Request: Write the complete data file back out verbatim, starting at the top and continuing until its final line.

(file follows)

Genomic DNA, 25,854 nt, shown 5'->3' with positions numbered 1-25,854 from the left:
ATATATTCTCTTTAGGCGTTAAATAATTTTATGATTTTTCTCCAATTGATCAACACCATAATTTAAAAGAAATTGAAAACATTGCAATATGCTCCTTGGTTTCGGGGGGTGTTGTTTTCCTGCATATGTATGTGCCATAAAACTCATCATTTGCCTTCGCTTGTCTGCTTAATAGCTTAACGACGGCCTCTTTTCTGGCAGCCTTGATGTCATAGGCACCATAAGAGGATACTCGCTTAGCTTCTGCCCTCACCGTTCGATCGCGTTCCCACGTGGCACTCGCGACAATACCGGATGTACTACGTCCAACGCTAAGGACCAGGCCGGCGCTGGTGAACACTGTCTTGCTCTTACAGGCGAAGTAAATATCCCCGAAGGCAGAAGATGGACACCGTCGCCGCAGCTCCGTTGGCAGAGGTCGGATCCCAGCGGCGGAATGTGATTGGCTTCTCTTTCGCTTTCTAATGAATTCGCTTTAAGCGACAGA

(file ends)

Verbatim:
Genomic DNA, 25,854 nt, shown 5'->3' with positions numbered 1-25,854 from the left:
ATATATTCTCTTTAGGCGTTAAATAATTTTATGATTTTTCTCCAATTGATCAACACCATAATTTAAAAGAAATTGAAAACATTGCAATATGCTCCTTGGTTTCGGGGGGTGTTGTTTTCCTGCATATGTATGTGCCATAAAACTCATCATTTGCCTTCGCTTGTCTGCTTAATAGCTTAACGACGGCCTCTTTTCTGGCAGCCTTGATGTCATAGGCACCATAAGAGGATACTCGCTTAGCTTCTGCCCTCACCGTTCGATCGCGTTCCCACGTGGCACTCGCGACAATACCGGATGTACTACGTCCAACGCTAAGGACCAGGCCGGCGCTGGTGAACACTGTCTTGCTCTTACAGGCGAAGTAAATATCCCCGAAGGCAGAAGATGGACACCGTCGCCGCAGCTCCGTTGGCAGAGGTCGGATCCCAGCGGCGGAATGTGATTGGCTTCTCTTTCGCTTTCTAATGAATTCGCTTTAAGCGACAGA